Nov 22, 2021 (China Knowledge) - China’s real estate sector shows signs of optimism; and 2022 should return to buoy market. Recently, the credit policies are being gradually loosened. According to data released by the People’s Bank of China (PBoC), in October, household loans increased by RMB 464.7 bln, and medium- and long-term loans increased by RMB 422.1 bln. Among them, medium- and long-term household loans, mainly mortgages, ended five consecutive months of YoY decline, and last month saw an increase by RMB 16.2 bln compared with last year’s October. The general market sentiment expects that the contraction of mortgage loans should return to some level of growth in the next quarter, and the government’s policies on real estate will be re-adjusted in stages in most regions.
On the other hand, due to the recent slowdown of China’s real estate sector and the impact of "Three Red Lines" policy that aims to reduce developers’ high borrowings that resulted high leverages, the land market has begun to cool in the second half of this year. This phenomenon may continue until the first half of next year. Meanwhile, local governments are expected to release more lands for auctions as high gearings among developers have somewhat returned to heathier level. Accordingly, the land auctions are likely to see stronger participation in the second half of 2022.
On November 15, Standard & Poor's announced a downgrade of Jiangsu Zhongnan Construction Group’s (000961) credit rating from "B" to "B-", with a negative outlook. On the contrary, another international rating agency Moody's maintained its B2 rating of the company last Friday, with a stable outlook. Moody's, on a different note, stated that the stable rating outlook reflects the rating agency’s expectation that Jiangsu Zhongnan will have sufficient liquidity in the next 6 to 12 months to adapt to the risks associated with operating and financing conditions.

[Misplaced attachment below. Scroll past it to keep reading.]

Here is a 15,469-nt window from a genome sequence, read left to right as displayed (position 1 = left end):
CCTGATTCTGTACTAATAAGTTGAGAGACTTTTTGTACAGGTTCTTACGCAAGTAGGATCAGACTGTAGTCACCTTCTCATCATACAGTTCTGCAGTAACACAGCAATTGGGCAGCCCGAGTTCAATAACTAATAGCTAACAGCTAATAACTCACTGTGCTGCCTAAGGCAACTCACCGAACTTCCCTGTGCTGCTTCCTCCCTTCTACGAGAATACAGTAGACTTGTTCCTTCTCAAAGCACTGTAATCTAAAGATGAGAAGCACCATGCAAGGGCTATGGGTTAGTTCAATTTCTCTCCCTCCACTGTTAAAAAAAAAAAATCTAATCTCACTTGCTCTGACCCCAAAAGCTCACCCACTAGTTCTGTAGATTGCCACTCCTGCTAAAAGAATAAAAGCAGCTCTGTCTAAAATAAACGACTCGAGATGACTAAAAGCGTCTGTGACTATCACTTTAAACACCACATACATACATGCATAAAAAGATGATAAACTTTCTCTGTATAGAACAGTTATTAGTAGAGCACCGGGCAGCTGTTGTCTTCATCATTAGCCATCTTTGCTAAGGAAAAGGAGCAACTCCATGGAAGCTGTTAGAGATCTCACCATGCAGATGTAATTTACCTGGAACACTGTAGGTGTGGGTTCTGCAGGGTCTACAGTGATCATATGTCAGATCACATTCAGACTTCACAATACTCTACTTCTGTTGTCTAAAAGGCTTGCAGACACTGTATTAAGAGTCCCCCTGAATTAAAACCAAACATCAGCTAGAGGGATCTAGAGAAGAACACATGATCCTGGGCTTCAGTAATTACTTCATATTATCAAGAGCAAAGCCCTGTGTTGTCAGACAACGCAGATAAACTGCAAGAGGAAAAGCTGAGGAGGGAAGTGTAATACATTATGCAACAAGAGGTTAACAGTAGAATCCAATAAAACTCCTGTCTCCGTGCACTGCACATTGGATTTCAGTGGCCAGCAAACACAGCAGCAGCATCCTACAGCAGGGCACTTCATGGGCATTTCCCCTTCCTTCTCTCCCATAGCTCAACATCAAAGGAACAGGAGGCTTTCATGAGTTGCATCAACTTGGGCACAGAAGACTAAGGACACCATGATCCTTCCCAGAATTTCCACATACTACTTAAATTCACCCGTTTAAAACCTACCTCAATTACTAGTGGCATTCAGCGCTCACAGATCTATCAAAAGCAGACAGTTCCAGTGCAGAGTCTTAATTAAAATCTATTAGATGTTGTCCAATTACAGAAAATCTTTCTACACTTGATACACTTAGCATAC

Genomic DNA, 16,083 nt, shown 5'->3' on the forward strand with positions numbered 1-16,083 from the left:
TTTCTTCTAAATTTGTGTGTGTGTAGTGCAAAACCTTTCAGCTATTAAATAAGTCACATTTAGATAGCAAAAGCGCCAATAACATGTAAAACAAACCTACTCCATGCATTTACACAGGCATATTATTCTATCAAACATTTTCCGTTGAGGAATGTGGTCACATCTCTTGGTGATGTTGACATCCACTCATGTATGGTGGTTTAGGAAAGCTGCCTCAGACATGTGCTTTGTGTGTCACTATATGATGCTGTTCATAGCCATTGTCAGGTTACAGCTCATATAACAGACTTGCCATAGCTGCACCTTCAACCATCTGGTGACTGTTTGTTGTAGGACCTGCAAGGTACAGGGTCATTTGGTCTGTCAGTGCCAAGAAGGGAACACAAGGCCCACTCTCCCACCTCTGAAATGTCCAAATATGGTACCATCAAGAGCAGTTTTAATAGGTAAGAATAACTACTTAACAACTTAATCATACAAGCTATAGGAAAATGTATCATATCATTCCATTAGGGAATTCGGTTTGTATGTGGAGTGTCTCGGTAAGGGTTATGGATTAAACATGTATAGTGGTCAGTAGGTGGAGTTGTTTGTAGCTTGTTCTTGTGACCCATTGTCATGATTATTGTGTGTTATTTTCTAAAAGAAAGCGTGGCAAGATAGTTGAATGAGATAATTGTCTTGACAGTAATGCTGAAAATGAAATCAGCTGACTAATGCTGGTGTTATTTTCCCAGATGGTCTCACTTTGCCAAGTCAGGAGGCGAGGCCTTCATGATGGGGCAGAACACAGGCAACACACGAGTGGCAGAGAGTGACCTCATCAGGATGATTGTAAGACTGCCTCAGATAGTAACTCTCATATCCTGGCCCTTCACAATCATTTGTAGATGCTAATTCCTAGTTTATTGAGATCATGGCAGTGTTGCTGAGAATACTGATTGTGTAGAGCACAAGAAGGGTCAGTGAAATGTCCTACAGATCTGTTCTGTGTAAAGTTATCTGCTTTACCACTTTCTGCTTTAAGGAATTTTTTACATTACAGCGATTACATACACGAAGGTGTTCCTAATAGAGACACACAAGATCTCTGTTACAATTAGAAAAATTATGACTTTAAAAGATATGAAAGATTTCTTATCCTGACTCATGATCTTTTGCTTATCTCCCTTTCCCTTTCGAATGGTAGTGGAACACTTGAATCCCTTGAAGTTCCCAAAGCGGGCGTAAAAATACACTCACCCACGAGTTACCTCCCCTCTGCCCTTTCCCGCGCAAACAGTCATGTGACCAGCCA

The differing opinions of these two rating agencies certainly offers rather contrasting view of China’s real estate market and Jiangsu Zhongnan Construction. To date, among the 26 China’s real estate companies that have been downgraded by three major international rating agencies (Standard & Poor's, Moody's, and Fitch), or whose outlook is negative.
According Standard & Poor's its downgrade on Jiangsu Zhongnan Construction's credit rating is more based on the severe financing environment. The adjustment of the outlook to "Negative" reflects that, in the context of the credit crunch, the company’s financing channels will continue to be tightened which may further weaken its liquidity in the next 12 months.
A possible oversight among international rating agencies is the agile and responsive actions often taken by Chinese government in calibrating a steady growth in the real estate market. Just a month ago the market has started to react to positive signs, surfacing from local provincial and city-level governors, that development loans and personal loans are gradually loosened. Some banks are allowed to extend loans to developers; M&A loans typically for large property assets or work-in-progress projects could be of longer term and be allowed inclusion in the "Three Red Lines" indicator assessment.
In terms of financial performance, In the first three quarters, Zhongnan Construction had achieved operating income of RMB 61.08 bln, a YoY increase of 33.2%, but net profit reported RMB 2.77 bln, a YoY decrease of 25%. Against the backdrop of weaker market demand the company garnered sales of RMB 153.68 bln, a YoY increase of 7.4%. Other metrics including sales area rose 4.3% to 11.17 mln sqm with average sales price of RMB 13,759 sqm, an increase of 3.6% YoY.
As of the end of reporting period, the company's interest-bearing liabilities were RMB 63.73 bln, a decrease of RMB 13.03 bln compared with 2021’s mid-year figures. Its latest third quarter’s short-term loans and non-current liabilities due (of less than one year) recorded RMB 16.64 bln, down 20.4% QoQ.
To align with strict “Three Red Line” policy required on real estate companies’ financing, Jiangsu Zhongnan Construction reiterated publicly it does not to rely on interest-bearing liabilities boost growth.
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